Once again, JPMorgan found itself discussing yet another settlement and facing bad publicity linked to excessive risk-taking. Last week, news broke that the bank had agreed to a $920 million settlement in the “London Whale” derivatives trading case; plus, the Consumer Financial Protection Bureau ordered JPMorgan to refund over $300 million to customers based on alleged wrongdoing in its credit card and debt collection procedures.
Another settlement deal surfaced this week—and its numbers are much larger. The U.S. Department of Justice is seeking $11 billion (with a ‘B’) in compensation for JPMorgan’s actions leading up to the Financial Crisis, including selling mortgage backed securities the bank knew were essentially worthless. According to the Washington Post, it would be “the biggest settlement a single company has ever undertaken.” On Thursday, the bank’s visible CEO Jamie Diamond flew to Washington, D.C., to meet with Attorney General Eric Holder for nearly an hour. Instead of lobbying for looser restrictions on Wall Street, Diamond was seeking an end to federal and state probes (which still represent a large liability to the bank) and, perhaps more importantly, attempting to avoid criminal charges.
All of the rhetoric and press releases notwithstanding, the Administration’s handling of numerous JPMorgan investigations has been properly criticized for missing an opportunity to charge top Executives. The S.E.C., D.O.J., and other regulators have thus far failed to press criminal charges, even when financial disclosures have misrepresented the bank’s business or mortgage-backed products. To be sure, the government has charged front-line traders in the London Whale case, but those tasked with overseeing the bank’s actions have escaped indictment—perhaps for the very reason that Mr. Diamond is willing to personally negotiate with the nation’s top law enforcement official on their behalf.
While the financial penalties being discussed are stiff, they represent only a small fraction of the damage done to the global economy, JPMorgan shareholders, and (ultimately) dinner tables across the country. Columbia Law School professor John C. Coffee Jr. provided some insight to the back-and-forth. He told the Post: “If I was in [Holder’s] position, I would be concerned about my legacy. . . . There’s been a lot of criticism of officials in Justice being much too soft, timid.”
The Federal Reserve announced on Wednesday that it would continue its current quantitative easing policies indefinitely, despite the unanimity on Wall Street that a scale-back was imminent. This announcement sent the Dow and S&P 500 to record highs.
According to Bernanke, with the federal funds rate remaining in the 0 – 0.25% range and unable to decrease any further, the central bank’s measures to stimulate the economy have been focused on complementary methods of “asset purchases and forward guidance about short-term interest rates.” For example, in September 2012, the Federal Open Market Committee (FOMC) initiated a stimulus plan to purchase $40 billion per month in agency mortgage-backed securities in addition to the $45 billion per month in longer-term securities that it was already acquiring as part of its Maturity Extension Program (MEP). In December 2012, the Fed announced that it would maintain its $85 billion per month asset purchase program, even after the MEP had ended, by continuing to purchase $45 billion per month in longer-term Treasuries.
However, in June 2013, the Federal Reserve suggested that it would begin a modest reduction in the pace of its purchases by as early as September 2013, and possibly end the program around mid-year 2014. This caused some turmoil on Wall Street over the summer, as the markets tried to adjust to the idea of a departure from the asset purchase program, and consequently lead to a decrease in stock prices and an increase in interest rates.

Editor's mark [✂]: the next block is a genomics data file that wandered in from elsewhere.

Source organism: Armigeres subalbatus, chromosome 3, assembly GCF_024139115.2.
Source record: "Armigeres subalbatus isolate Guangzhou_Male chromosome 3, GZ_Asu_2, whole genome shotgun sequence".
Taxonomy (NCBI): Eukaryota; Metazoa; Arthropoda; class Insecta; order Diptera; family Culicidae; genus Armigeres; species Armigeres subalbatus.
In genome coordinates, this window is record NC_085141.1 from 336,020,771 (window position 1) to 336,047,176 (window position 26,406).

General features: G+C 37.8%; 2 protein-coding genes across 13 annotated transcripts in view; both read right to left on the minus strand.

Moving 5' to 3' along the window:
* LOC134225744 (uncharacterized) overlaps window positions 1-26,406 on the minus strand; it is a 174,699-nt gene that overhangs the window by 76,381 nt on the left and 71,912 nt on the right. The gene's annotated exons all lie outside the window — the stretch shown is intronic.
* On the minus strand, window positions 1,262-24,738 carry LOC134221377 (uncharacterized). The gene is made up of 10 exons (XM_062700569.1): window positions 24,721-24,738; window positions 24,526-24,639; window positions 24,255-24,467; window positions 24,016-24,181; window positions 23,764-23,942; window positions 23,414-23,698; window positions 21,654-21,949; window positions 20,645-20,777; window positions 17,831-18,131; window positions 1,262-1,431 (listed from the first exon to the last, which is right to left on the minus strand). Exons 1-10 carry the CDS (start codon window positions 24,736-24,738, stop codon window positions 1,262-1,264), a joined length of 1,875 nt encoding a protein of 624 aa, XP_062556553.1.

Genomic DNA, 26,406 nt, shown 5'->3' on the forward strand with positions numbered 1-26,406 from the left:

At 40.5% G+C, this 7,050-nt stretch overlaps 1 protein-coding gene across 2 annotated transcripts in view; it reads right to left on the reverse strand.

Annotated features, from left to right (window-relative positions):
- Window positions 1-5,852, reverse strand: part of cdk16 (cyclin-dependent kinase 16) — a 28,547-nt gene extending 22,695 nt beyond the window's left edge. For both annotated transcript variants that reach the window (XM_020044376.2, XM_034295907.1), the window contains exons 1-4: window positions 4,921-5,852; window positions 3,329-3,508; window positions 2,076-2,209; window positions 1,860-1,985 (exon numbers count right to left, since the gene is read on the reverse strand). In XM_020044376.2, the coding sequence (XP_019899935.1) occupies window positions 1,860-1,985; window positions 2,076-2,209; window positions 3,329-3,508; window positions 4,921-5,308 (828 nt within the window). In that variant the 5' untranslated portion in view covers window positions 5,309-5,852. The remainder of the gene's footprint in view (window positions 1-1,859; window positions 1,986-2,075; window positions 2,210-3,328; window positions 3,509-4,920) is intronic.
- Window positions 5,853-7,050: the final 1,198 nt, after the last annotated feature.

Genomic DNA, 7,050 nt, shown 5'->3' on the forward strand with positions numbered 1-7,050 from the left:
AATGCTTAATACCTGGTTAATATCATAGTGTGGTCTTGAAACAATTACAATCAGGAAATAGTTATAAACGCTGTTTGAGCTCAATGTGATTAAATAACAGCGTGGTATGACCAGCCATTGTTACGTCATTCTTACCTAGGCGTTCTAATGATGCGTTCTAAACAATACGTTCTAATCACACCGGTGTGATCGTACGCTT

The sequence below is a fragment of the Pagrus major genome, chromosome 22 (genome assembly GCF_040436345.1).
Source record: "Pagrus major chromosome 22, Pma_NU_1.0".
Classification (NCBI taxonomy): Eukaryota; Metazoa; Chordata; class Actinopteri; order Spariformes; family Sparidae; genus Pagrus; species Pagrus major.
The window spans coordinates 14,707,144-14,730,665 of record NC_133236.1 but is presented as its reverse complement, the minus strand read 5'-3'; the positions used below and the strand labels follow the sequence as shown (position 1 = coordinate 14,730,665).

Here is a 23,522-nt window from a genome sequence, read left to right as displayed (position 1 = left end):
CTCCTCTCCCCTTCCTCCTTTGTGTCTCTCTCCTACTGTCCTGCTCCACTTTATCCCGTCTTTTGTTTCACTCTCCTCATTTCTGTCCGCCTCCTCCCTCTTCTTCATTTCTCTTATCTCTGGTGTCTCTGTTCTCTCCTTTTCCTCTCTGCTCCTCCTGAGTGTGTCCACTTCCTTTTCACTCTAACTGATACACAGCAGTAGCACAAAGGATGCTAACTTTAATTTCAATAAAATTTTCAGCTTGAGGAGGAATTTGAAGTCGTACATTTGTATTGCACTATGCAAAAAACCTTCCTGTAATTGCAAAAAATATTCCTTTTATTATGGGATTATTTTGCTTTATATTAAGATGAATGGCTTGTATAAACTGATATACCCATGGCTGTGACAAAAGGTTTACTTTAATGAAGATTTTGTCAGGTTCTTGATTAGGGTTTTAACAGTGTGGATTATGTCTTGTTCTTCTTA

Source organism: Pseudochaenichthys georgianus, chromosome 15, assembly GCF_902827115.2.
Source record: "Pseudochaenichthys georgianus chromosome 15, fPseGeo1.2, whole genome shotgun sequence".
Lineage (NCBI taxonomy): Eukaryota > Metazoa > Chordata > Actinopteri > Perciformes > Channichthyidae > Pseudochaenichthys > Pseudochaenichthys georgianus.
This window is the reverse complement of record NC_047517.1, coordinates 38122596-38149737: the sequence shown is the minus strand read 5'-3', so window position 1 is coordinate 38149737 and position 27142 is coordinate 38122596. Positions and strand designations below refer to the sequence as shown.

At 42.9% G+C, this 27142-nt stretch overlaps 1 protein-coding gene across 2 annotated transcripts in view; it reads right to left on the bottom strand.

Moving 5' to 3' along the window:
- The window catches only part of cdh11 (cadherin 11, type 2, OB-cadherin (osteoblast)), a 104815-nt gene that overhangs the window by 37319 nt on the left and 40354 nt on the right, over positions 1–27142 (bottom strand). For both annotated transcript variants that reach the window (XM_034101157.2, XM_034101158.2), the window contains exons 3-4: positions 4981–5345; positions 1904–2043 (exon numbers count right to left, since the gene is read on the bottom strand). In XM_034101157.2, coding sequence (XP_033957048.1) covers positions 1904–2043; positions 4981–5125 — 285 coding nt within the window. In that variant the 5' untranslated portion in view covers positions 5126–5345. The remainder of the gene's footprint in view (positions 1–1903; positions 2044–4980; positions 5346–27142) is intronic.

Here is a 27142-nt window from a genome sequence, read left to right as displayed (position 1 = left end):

After a seven-hour meeting that dragged into early Wednesday morning, the Richmond City Council voted 4-to-3 to continue pursuing its plan to condemn underwater mortgages using the city’s eminent domain power. The development is just the latest in an ongoing and high-stakes dispute over a novel property law argument.
Here is the background: The city of Richmond, California, has long-faced deteriorating property values. Once a shipbuilding powerhouse for the U.S. Navy during World War II, the region’s declining industrial based has hit Richmond particularly hard. City leaders have struggled to attract redevelopment capital, as businesses have largely opted for other booming Bay Area locations. And when the mortgage crisis hit, Richmond’s communities experienced rampant foreclosures.
In response, the City has considered a novel move: mortgage condemnations through the power of eminent domain. That is, the City’s proposl would condemn the underwater mortgage obligations, but not the real estate itself. If implemented, banks would be forced to write down large portions of a borrower’s principal. The Network has previously covered the mortgage eminent domain proposal and Mortgage Resolution Partners, which had backed Richmond’s plan. And last September, the Berkeley Center for Law, Business and the Economy and Berkeley Business Law Journal hosted Adjunct Professor Bill Falik—who is a partner at MRP—to discuss the innovative (though controversial) scheme. The Network covered counterarguments as well.
The SEC Financial Stability Oversight Council (FSOC) recently issued a guidance update on counterparty risk management practices for Tri-Party Repurchase Agreements. The update “provides the Staff’s views on the types of legal and operational considerations that a MMF and its investment advisor should consider if a counterparty fails and defaults on its obligations under a Tri-Party Repo.” The update stresses the importance of advance planning in case of default. Read the rest of this entry »